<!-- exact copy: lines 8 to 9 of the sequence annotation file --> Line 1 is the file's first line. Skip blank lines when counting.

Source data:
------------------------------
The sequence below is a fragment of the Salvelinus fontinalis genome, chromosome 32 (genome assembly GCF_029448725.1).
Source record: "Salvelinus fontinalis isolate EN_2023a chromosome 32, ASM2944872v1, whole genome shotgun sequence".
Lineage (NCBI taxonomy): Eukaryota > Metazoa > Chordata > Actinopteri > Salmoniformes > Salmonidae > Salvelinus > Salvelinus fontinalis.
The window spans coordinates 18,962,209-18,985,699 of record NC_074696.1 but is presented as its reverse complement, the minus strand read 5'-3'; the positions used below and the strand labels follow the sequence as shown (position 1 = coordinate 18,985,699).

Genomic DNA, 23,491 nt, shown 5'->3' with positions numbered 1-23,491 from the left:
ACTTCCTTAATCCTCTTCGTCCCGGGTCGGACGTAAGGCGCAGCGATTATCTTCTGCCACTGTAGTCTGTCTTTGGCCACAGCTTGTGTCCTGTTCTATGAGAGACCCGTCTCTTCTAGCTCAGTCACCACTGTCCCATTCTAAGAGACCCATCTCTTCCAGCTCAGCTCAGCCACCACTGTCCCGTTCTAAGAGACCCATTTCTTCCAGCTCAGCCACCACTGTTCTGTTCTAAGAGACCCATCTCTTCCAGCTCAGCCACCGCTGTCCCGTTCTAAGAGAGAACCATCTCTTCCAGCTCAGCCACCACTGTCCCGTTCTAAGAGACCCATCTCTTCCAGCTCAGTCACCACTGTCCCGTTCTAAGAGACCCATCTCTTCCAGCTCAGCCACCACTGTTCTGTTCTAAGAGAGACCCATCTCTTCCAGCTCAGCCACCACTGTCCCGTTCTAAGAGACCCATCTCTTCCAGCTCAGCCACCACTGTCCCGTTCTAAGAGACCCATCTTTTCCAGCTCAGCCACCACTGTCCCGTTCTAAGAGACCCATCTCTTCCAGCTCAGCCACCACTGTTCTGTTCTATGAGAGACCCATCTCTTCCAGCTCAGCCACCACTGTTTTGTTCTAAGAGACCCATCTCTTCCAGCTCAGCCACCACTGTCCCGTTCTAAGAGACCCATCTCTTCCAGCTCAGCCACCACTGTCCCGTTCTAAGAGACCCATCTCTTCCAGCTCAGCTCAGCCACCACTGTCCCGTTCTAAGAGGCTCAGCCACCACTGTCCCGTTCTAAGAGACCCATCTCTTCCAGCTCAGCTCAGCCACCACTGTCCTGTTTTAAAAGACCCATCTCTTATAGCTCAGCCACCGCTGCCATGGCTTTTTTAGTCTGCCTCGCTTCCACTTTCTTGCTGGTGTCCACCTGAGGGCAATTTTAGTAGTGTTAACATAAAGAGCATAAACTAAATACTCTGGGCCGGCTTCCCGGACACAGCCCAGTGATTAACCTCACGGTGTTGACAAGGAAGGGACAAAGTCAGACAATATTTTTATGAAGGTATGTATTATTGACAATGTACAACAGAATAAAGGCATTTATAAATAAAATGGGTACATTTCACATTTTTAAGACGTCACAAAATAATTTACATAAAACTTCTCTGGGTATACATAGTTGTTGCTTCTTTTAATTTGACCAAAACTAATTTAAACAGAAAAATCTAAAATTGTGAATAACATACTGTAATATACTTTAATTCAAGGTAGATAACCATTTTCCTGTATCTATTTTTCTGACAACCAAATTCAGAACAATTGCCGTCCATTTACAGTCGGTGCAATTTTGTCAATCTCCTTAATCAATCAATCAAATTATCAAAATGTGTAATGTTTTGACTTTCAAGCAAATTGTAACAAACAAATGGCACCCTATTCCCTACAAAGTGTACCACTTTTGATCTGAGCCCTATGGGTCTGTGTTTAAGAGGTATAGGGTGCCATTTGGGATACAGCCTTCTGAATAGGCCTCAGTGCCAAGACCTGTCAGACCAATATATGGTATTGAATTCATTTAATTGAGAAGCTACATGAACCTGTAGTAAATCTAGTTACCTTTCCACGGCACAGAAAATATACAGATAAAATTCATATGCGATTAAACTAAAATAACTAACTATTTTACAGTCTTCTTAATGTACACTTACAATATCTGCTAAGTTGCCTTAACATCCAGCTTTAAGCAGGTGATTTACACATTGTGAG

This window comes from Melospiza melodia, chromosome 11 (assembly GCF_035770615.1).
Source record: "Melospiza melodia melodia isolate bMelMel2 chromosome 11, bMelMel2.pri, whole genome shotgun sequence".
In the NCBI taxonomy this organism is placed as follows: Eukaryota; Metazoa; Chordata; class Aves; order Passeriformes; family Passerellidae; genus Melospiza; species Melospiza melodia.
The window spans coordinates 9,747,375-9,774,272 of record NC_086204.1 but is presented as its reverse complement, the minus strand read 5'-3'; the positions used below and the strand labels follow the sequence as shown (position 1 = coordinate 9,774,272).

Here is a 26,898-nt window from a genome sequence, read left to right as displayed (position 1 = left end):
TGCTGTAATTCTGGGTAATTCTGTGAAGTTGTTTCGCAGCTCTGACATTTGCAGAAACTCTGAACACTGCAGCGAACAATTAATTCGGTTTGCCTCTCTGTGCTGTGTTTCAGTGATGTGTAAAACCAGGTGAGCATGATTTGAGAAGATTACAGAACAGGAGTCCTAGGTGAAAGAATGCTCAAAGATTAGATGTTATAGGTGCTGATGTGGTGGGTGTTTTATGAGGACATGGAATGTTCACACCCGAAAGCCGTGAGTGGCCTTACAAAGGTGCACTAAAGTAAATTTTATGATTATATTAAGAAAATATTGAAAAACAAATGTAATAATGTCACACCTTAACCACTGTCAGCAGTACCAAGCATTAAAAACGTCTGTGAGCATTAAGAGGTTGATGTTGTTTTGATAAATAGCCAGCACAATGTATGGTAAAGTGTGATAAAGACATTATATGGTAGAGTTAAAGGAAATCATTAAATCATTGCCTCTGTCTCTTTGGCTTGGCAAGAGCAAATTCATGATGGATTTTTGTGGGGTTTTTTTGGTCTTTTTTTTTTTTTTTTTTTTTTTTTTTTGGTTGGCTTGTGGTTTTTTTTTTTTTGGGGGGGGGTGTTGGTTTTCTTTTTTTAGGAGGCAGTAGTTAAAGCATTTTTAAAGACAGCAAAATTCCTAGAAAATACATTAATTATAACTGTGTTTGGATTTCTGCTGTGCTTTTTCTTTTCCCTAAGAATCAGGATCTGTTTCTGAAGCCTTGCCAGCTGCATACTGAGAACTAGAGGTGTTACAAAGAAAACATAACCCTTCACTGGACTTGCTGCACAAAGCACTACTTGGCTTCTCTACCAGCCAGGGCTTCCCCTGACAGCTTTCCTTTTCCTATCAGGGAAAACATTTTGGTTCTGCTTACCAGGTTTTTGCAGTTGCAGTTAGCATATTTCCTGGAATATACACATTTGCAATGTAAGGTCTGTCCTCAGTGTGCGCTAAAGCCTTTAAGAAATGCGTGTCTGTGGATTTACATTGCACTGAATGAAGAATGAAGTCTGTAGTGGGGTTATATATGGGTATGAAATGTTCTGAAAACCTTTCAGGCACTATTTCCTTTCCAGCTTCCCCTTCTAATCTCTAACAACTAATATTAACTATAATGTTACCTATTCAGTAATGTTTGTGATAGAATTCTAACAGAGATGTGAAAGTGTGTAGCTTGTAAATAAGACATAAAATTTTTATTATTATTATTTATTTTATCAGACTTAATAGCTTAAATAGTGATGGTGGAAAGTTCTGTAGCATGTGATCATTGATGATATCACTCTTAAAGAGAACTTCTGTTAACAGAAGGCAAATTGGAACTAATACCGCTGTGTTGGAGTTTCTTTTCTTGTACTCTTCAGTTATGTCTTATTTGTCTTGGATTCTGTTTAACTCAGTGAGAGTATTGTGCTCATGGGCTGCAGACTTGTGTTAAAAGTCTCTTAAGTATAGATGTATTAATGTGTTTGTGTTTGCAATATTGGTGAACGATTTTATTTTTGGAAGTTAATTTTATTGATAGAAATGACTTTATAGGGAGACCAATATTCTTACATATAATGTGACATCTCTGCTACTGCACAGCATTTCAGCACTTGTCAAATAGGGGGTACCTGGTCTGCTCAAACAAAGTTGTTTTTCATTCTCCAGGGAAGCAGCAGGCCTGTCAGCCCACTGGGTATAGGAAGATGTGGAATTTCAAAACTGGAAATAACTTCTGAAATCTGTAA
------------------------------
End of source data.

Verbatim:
Source record: "Melospiza melodia melodia isolate bMelMel2 chromosome 11, bMelMel2.pri, whole genome shotgun sequence".
In the NCBI taxonomy this organism is placed as follows: Eukaryota; Metazoa; Chordata; class Aves; order Passeriformes; family Passerellidae; genus Melospiza; species Melospiza melodia.